As 2012 comes to a close, you’re likely one of the many bibliophiles who didn’t quite manage to achieve that book goal you set for yourself at the start of last year. The time got away from you and, before you knew it, you were only a modest 30 books deep as December rolled around. But before you begin drawing your battle lines for this coming year, complete with a failproof pre-planned list of books or even a weekly page goal, I demand that you read Read You Bastard‘s article on the subject: Am I Above Book Challenges?
In short, RYB makes a compelling case for why book challenges or reading resolutions are just going to make you hate your hobby. You’re effectively making work of your leisure time, which defeats the purpose and makes you feel like a failure if you don’t properly utilize your hobby time to reach a goal that only you will ever truly care about.
My biggest issue with the reading resolution, however, is that it encourages you to read easy books or short books. Anyone with a 100-book challenge for the year is hardly going to try to slog through Moby-Dick. Prior to the 20th Century, books were one of the main forms of entertainment. You could kick back with a book for hours and have time to pore over the intricacies and layers. That’s not to say that people only read amazing books back in the day — there was, and has always been, plenty of garbage. But the main point is that if you’re setting a book goal, you’re probably going to read more garbage than you will quality as it’s far, far easier to leaf through a Chuck Palahniuk book than it is to tackle a Russian novel — but the latter is more likely to be much more rewarding.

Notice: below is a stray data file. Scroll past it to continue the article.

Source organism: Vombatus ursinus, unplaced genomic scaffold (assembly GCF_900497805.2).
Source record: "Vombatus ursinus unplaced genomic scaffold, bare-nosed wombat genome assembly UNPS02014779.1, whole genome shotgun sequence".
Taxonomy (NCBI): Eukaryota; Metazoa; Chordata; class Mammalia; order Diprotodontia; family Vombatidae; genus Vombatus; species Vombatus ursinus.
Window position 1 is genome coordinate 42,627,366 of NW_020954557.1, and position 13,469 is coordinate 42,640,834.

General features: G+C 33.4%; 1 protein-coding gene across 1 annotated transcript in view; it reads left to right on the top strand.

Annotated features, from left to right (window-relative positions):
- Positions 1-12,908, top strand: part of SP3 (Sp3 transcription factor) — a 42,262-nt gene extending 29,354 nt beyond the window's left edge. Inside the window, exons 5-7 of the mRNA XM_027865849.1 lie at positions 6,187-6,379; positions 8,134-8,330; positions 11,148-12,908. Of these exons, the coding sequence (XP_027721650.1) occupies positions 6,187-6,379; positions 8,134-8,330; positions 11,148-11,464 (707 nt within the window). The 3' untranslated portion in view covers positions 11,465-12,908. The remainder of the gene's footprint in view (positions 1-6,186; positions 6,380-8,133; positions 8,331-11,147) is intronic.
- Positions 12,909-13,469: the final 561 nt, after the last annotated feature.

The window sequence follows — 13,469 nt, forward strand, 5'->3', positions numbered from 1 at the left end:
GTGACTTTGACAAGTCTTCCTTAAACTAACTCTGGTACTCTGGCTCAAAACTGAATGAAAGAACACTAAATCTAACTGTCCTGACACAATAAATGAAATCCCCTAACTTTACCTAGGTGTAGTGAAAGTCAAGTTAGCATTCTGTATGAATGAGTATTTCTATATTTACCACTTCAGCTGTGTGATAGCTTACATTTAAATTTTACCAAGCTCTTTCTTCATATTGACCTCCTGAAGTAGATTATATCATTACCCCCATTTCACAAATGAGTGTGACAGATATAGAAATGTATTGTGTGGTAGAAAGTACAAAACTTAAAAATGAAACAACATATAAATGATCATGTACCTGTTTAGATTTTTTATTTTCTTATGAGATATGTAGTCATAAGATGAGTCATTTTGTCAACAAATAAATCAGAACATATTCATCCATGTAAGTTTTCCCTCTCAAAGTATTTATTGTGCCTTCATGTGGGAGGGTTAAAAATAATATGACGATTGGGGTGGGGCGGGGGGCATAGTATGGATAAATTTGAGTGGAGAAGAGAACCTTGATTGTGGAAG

If you really want to set a reading resolution for this year, make it a time one. Everyone can carve out at least half an hour to read in the day, whether it be during a commute or right before bed. Otherwise, I’ll see you next year.